Posted August 13, 2015
VT Department of Environmental Conservation and UVM’s Lake Champlain Sea Grant Program announce new Green Infrastructure Collaborative
The VT Department of Environmental Conservation (DEC) and the Lake Champlain Sea Grant Program (LCSG) of the Rubenstein School of Environment and Natural Resources at the University of Vermont are pleased to announce a new Green Infrastructure Collaborative (GIC). The Collaborative will promote Low Impact Development (LID) and Green Stormwater Infrastructure (GSI) practices as the preferred methodologies to manage stormwater runoff from developed lands.
Rebecca Tharp, program manager for the Collaborative is an advocate for the widespread use of GSI in Vermont.
“Green Stormwater Infrastructure (GSI) is an important approach for managing stormwater from our developed lands. Through the use of natural features, GSI aims to slow, dissipate, filter, and infiltrate rainwater or snowmelt into the ground close to where it falls. This decentralized approach is a closer mimic to a site’s natural hydrology than conventional pipe and pond stormwater systems and, when used effectively, contributes to better water quality in our streams and lakes.”
Examples of green stormwater infrastructure practices include rain gardens, vegetated swales, cisterns, gravel wetlands, and pervious pavement. These practices, and others like them, reduce the volume and improve the quality of stormwater runoff associated with development while providing additional benefits and functions such as: reduced and delayed stormwater flows, enhanced groundwater recharge, stormwater pollutant reductions, reduced sewer overflows, carbon sequestration, urban heat island mitigation, improved air quality, wildlife habitat and recreational space, increased property values, and improved aesthetics.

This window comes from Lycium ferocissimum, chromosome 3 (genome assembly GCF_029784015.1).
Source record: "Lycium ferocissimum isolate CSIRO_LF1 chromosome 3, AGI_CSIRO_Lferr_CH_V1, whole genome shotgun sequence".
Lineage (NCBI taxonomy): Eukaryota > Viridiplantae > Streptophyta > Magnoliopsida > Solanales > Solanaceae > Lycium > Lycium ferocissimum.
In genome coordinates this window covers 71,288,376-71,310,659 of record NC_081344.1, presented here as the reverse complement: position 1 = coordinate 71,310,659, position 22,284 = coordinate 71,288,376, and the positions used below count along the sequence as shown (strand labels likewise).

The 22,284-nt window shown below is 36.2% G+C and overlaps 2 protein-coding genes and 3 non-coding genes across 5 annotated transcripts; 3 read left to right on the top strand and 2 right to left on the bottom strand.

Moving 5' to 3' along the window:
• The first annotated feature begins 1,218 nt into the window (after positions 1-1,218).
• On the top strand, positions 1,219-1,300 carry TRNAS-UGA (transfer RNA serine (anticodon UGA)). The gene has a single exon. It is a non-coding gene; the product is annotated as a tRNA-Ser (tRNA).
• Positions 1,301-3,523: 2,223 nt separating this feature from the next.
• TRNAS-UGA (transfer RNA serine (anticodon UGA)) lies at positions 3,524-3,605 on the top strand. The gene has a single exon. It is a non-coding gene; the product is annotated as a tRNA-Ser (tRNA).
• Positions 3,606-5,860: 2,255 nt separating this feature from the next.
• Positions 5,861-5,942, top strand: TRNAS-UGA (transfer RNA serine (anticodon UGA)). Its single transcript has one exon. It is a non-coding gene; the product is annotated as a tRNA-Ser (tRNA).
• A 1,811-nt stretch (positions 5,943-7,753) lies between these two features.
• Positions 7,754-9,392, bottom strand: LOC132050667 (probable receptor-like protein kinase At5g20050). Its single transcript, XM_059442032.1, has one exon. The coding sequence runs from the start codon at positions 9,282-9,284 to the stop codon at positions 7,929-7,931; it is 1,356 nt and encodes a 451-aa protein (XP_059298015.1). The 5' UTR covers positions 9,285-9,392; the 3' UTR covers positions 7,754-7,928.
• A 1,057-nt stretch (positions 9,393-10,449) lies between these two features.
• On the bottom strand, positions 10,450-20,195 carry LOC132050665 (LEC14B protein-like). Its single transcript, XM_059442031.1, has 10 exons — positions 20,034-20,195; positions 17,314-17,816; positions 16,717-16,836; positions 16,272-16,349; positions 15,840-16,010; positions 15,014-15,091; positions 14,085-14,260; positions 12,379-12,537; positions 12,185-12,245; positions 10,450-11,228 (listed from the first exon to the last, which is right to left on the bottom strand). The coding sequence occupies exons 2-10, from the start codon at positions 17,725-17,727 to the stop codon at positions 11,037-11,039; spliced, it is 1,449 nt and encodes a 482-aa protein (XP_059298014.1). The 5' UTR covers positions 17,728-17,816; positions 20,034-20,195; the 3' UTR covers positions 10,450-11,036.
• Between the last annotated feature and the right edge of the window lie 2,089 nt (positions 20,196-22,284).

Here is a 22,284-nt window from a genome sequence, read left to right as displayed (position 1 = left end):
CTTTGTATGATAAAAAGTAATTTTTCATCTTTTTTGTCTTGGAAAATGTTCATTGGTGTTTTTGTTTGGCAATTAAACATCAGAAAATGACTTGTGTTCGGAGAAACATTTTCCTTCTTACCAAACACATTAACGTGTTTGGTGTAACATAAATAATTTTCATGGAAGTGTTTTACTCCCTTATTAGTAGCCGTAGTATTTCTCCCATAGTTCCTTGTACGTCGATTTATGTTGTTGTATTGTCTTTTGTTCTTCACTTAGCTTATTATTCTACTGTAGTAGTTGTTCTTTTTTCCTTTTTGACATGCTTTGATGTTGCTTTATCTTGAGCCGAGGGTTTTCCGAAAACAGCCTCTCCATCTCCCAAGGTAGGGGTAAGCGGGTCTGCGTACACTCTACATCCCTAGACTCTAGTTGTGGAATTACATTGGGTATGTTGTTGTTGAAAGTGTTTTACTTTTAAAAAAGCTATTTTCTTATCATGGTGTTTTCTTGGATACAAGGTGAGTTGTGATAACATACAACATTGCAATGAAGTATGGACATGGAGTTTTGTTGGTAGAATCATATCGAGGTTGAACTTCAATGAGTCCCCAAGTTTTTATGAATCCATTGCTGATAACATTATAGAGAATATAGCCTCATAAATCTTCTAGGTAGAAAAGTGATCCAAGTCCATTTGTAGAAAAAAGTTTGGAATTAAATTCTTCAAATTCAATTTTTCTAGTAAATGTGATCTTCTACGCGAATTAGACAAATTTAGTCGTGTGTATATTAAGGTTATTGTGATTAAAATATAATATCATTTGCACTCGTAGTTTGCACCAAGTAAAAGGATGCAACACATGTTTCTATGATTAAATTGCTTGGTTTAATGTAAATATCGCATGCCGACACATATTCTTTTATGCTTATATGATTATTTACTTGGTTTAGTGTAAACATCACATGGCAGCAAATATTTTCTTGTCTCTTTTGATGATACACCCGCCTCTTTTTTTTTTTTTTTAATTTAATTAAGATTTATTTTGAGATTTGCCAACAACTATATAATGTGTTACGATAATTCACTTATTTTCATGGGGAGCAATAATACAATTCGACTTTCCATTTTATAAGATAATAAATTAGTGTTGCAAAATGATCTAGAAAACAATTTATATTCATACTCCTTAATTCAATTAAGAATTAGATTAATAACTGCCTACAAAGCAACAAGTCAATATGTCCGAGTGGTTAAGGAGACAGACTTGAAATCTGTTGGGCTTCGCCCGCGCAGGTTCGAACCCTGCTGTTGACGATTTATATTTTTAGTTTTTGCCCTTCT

Dr. Breck Bowden, Director of the Lake Champlain Sea Grant program, notes that research and extension on Green Stormwater Infrastructure has been a focus of LCSG for several years. “The LCSG program has invested significant resources in research and outreach to help communities in the Lake Champlain basin become more resilient to the inevitable changes that will occur in the future due to development, climate change, and their interactions. GSI and LID options are essential tools that will help these communities manage stormwater runoff in the future, which is a critical component of the plans to restore and protect Lake Champlain. The new Green Infrastructure Collaborative partnership with DEC is an excellent opportunity for us to further integrate cutting-edge scientific information with state policy and planning to reduce pollution associated with development.”
The new Vermont Act 64 – The Vermont Clean Water Act -- focuses on efforts to reduce water quality problems statewide including phosphorus loading to Lake Champlain. When compared acre-per-acre, runoff from developed lands contributes more than three times as much phosphorus to the lake as does agricultural land – making a targeted approach to addressing the contributions from this land use a leading priority for the state.
Kari Dolan, manager of DEC’s Ecosystem Restoration Program, adds “We are truly excited about this collaboration. The Shumlin Administration has been promoting clean water innovations for some time now because they can make a difference. The Governor signed an Executive Order in 2012 that established the first Interagency Green Infrastructure Council to show by example – how state government use green stormwater infrastructure approaches on state properties.”
As GIC Manager, Tharp will provide support to the Vermont Green Infrastructure Roundtable - a partnership made up of state and federal agency staff, universities, municipalities, citizen groups and businesses that are working together to support GSI statewide. She will also work to promote the use of GSI on development projects of all sizes.
The Collaborative will create a shared webpage that connects the public with resources, updates on stormwater management projects throughout the state, and advances in Green Infrastructure research in cold climates. Information about green infrastructure can be found at http://www.uvm.edu/seagrant and www.watershedmanagement.vt.gov/stormwater/htm/sw_green_infrastructure.htm.